Thu. May 30th, 2024

Maureen Okpe

Women’s group under the auspices of the Nigeria Association of Women Journalists, (NAWOJ) and Women Voices in Health, has called on policy makers and relevant stakeholders to ensure the improvement of healthcare delivery for women.

The group made the call at a press briefing on Wednesday in Abuja, organised on the need to advance efforts for strengthening women’s healthcare services in Nigeria.

President of NAWOJ Ladi Bala, urged the media to begin to set the agenda to give priority to issues of women health as the country is gearing up for transitioning into a new administration, come May 29,2023.

Bala said, “when we talk about women issues we are talking about developmental issues and these are issues we need to emphasis to get to the authorities early enough. We do not need to wait for government to be form before we begin to create the awareness, we can start setting the agenda now.
“What we are doing today is part of our responsibility, our commitment, to raise the concerns about the health of the children, the state of our health facilities. Deplorable health facilities lack medicine, medicine and other equipment women bear the most burden in the society and their health is mostly at risk,” she said.

The NAWOJ president charged journalists to create content that are information based content that will ensure positive response from the authorities.

“Let it not be our routine way of reporting. But let’s raise some questions. Let’s begin to ask and make demands on behalf of the Nigerian people, that critical steps, and critical policies that need to be put in place are implemented,” she said.

In the same vein, Country Director of Pathfinder International, Dr. Amina Dorayi, disclosed challenges women encounter in accessing health care services, noting every ten minutes many die due to complications.

Dr. Dorayi stated, “women’s Health is actually in a state of emergency because every 10 minutes, many women die in our health facilities, in our communities, because they either do not have access to skilled care at birth, or they are not able to pay for the skilled care at birth.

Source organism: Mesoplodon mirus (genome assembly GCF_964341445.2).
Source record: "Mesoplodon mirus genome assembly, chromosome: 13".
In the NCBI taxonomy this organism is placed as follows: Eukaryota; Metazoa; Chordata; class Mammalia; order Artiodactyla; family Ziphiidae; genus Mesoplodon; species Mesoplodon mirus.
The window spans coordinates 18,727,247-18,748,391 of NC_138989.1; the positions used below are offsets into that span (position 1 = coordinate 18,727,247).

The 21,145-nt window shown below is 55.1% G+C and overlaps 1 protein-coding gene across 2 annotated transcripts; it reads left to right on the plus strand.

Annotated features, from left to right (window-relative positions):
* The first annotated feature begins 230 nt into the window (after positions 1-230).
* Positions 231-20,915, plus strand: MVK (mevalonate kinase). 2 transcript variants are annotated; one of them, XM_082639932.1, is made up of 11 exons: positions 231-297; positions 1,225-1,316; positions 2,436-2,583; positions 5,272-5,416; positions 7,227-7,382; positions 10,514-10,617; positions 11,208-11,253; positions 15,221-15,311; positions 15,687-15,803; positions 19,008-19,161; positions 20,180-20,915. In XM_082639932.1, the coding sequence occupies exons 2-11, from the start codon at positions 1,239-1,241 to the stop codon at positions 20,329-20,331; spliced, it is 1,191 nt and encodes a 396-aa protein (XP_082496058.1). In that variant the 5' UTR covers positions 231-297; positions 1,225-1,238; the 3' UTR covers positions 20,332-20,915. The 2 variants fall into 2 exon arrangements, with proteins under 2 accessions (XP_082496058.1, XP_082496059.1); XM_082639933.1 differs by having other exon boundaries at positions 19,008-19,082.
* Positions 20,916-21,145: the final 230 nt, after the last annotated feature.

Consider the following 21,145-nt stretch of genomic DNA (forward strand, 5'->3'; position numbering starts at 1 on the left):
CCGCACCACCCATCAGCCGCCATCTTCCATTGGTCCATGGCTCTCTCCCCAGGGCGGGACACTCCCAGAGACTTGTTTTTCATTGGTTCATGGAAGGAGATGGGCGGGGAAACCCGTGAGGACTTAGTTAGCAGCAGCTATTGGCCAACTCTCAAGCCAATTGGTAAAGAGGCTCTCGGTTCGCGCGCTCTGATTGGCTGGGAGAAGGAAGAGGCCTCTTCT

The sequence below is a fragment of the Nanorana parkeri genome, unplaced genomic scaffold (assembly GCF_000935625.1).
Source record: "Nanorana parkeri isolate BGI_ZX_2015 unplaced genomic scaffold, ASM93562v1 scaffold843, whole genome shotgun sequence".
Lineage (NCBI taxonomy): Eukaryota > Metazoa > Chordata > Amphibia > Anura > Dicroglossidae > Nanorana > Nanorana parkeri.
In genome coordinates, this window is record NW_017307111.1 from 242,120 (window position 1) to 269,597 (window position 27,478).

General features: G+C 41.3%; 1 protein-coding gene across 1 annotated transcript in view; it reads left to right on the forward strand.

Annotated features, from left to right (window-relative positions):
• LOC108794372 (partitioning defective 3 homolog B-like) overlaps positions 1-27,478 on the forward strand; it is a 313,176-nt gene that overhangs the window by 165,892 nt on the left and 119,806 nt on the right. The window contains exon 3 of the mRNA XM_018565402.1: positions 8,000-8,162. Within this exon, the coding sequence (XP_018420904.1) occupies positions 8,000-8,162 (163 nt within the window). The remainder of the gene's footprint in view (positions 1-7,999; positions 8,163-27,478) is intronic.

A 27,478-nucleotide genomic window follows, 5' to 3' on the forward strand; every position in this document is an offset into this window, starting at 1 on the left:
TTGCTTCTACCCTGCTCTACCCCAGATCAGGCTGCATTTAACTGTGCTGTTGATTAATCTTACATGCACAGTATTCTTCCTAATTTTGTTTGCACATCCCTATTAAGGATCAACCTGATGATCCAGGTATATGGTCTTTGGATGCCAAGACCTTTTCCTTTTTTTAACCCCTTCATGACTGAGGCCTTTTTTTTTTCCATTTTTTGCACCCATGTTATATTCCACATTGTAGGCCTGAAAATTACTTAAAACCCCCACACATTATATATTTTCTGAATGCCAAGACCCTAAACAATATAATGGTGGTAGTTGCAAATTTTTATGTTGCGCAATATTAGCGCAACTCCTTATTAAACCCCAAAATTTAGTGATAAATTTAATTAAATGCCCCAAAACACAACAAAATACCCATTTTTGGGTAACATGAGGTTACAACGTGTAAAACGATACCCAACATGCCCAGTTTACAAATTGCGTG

“In Nigeria, we have over 46 million women of reproductive age, but Nigeria accounts for more than 25% of global maternal deaths. It means that one in four that is a quarter of all maternal deaths in the old world come from Nigeria, so we contribute to this huge burden of maternal deaths.”

“The social determinants of maternal health are strongly connected with the patriarchal nature of our society.We still have early marriage, in addition to teenage pregnancies, low level of education, poor health and nutritional status, inadequate access to sexual and reproductive health and skilled attendance at birth.”

On her part, Co-Founder of International Society of Media and Public Health and profound Journalist, Moji Makanjuola, said “if women are aware, you can only pay 15,000 naira a year to be able to access quality healthcare.

“Women can also come together with the wives of the FCT traditional rulers and make themselves a small cluster to make demand on their needs, as if you don’t make demands, they will not take care of us.”

“There must be a deliberate task to include Nigerian women in elective offices. if we look back at the statistics of women that have been affected, our young girls that have been affected by insurgency in the North East and anywhere else the woman bares the face of the war, security in the health security is needed.

Leave a Reply

Your email address will not be published. Required fields are marked *